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Probate, Estate and Trust Administration

If you care at all about the future disposition of your estate, the thought of probate is likely to strike fear into your heart. People who die intestate have no way to avoid it, but if you think that an airtight will is the answer, it’s time to think again. The attorneys at Heffel Law Firm know that unless you take steps now to steer clear of probate court, you’ll be heading there either way.

Why Probate Exists

The probate process is the government’s solution for disposing of your assets in what it deems to be the fairest way: at the court’s discretion. The proceedings start when the attorney in charge of your estate submits your will to surrogate’s court for validation. Among other things, this often-convoluted course of action involves obtaining the consent of everyone who stands in line to inherit from you.

That is where the problems can start. These rightful heirs must validate your will regardless of whether it does or does not name them as beneficiaries, and this requirement gives a disinherited or otherwise shortchanged heir the chance to throw in a serious monkey wrench. Rather than validate the will, he or she may very well opt to contest it entirely. If that does happen, things can turn ugly in a hurry.

There are four areas in which a contested probate can get particularly messy. These include:

  • The cost. In addition to standard filing charges, your estate will now be responsible for covering attorney’s fees and applicable commissions. In a contested probate, legal costs can reach an extraordinary level.
  • The delay. Probating even the smallest estate can take up to two years, and a contest will stretch it out even further. In some cases, a contested probate can drag on for up to a decade.
  • The lack of control. During the probate process, the distribution of your assets must bow to the discretion of a judge who is most likely unrelated to you and knows nothing of your family. The heirs he deems eligible to benefit from your will might not be the ones you would have chosen.
  • The airing of dirty laundry. As your contested probate proceeds through the courts, the specifics of your assets and family dynamic could become public. If you’re famous or even marginally well-known in your local area, they might even make the papers.

Fortunately, there are ways of avoiding the probate mess entirely. The trick is in the planning: trust-based estate planning, that is, and Heffel Law Firm can help you do it.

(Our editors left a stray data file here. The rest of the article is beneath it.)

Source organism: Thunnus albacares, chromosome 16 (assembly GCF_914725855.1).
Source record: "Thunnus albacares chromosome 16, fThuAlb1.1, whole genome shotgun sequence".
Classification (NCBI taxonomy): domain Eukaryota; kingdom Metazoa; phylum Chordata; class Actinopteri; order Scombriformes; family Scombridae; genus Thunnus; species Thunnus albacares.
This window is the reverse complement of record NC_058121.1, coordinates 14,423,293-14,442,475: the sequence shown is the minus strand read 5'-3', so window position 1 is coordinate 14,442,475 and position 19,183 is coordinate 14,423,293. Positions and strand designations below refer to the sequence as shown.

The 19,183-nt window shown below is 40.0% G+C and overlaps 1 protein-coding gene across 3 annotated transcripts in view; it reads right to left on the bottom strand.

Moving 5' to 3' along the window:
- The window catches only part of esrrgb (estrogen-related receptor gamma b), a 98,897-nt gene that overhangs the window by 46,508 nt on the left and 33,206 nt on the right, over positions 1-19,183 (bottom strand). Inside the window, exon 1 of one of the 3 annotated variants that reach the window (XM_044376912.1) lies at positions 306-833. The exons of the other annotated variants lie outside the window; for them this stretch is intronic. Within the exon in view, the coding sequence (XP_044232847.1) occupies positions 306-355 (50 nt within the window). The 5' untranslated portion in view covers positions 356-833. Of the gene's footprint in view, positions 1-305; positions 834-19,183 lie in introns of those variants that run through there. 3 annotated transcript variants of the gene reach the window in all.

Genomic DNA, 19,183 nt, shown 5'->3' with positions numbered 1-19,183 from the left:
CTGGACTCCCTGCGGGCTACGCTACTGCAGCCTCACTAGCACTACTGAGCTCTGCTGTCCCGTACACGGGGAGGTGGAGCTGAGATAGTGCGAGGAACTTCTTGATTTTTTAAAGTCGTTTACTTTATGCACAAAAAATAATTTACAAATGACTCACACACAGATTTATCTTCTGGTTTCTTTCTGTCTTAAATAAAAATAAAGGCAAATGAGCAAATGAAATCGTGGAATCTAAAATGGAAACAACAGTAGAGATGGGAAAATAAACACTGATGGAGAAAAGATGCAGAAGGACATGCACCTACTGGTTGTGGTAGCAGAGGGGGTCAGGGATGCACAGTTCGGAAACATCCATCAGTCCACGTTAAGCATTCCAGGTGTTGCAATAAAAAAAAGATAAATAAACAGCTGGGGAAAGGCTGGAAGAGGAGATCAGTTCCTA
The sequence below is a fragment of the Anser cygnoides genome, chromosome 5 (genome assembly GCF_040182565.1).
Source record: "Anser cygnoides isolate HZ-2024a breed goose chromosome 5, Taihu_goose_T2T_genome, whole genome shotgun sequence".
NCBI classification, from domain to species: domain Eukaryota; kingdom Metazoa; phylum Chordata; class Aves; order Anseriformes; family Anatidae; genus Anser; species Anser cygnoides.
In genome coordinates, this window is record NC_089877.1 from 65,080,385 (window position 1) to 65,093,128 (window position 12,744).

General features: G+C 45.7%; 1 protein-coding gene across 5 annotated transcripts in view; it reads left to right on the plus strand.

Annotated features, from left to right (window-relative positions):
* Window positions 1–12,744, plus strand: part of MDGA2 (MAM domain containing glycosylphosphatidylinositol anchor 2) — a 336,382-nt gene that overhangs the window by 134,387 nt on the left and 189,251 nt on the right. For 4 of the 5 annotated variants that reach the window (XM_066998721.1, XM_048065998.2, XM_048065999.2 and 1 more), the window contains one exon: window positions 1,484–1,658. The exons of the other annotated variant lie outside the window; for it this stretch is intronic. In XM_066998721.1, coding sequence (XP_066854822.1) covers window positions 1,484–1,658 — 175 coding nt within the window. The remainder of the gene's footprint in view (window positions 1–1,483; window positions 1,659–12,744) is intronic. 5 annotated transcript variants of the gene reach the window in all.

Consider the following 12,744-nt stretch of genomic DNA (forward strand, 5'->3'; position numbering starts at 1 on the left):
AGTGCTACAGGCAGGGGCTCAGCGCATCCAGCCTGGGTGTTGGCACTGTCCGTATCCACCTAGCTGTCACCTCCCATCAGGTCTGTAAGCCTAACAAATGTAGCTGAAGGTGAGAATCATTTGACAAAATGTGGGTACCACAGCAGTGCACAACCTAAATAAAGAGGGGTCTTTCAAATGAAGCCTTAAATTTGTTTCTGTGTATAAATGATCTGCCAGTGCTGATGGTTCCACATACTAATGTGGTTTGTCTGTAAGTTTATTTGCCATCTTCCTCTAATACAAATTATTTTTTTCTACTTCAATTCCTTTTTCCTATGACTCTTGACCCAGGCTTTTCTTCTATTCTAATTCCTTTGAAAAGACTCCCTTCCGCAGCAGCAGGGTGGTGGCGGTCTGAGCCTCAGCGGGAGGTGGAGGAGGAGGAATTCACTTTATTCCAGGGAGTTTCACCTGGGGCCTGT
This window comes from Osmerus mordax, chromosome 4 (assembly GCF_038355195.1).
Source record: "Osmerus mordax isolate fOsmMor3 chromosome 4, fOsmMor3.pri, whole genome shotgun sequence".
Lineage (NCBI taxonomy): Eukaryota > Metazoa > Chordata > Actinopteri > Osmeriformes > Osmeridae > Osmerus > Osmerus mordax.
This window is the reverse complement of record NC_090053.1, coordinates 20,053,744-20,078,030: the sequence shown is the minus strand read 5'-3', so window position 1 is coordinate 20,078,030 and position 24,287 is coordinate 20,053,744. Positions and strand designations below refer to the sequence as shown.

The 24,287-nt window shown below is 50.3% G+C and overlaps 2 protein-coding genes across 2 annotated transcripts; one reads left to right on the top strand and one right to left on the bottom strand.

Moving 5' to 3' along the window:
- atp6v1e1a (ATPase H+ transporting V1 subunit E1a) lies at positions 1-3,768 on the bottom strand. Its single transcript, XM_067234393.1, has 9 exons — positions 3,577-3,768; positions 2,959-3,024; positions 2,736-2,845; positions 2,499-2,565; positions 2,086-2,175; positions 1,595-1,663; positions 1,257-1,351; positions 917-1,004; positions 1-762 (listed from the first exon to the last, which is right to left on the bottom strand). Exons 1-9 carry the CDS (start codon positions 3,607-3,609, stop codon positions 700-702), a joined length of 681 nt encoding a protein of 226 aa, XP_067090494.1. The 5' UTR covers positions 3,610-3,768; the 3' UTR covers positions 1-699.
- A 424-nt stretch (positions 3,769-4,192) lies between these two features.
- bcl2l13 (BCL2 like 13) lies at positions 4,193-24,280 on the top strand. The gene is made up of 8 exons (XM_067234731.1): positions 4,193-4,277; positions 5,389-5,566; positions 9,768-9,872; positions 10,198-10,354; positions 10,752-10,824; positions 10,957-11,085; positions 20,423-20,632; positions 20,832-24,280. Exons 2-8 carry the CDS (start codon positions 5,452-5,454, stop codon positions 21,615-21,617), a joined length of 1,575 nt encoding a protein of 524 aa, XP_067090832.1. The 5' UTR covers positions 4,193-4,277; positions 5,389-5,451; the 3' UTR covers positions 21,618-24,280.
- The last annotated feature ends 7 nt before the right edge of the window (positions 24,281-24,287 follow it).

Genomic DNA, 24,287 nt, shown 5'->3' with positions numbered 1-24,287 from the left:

The Trust as a Means of Avoiding Probate

A living trust bypasses probate by allowing you to transfer ownership of your assets to a trustee. It also names a successor trustee to take possession of these holdings after your death and distribute them directly to your chosen beneficiaries. The trust outperforms the standard will and testament in several ways. For one thing, it does not force you to create a conservatorship or power of attorney. For another, it provides you with a convenient way of giving gifts while you’re still alive.

Perhaps most important, though, is the privacy component. Whereas a will is a matter of public record, a living trust allows you to keep your affairs to yourself.

How Revocable Living Trusts Work

A revocable trust consists of an agreement between a grantor, a trustee and a beneficiary, all of whom are normally one and the same. After completing and signing the paperwork, the grantor funds the trust through a transfer of his or her most valuable assets. These can consist of such things as:

  • Real properties.
  • Life insurance.
  • Stocks and bonds.
  • Rare collections.
  • Antiques and works of art.
  • Annuities.
  • Bank, retirement and brokerage accounts.

Since the grantor in this scenario wears all the hats, he will also act as trustee of this living trust, managing, spending and investing its assets for the good of himself and of those whom he has named as beneficiaries.

After the transfer, the grantor’s assets no longer reside in his name. They now belong only to the revocable living trust, and for this reason, there will be no need to involve a probate court in conveying them to others after the grantor has died. The distribution honors go instead to the successor trustee as named in the agreement.

In most cases, taking steps to place your assets in a living trust while you are still alive will help you avoid probate after your death. For more information about revocable living trusts and estate administration in general, contact Heffel Law Firm today.

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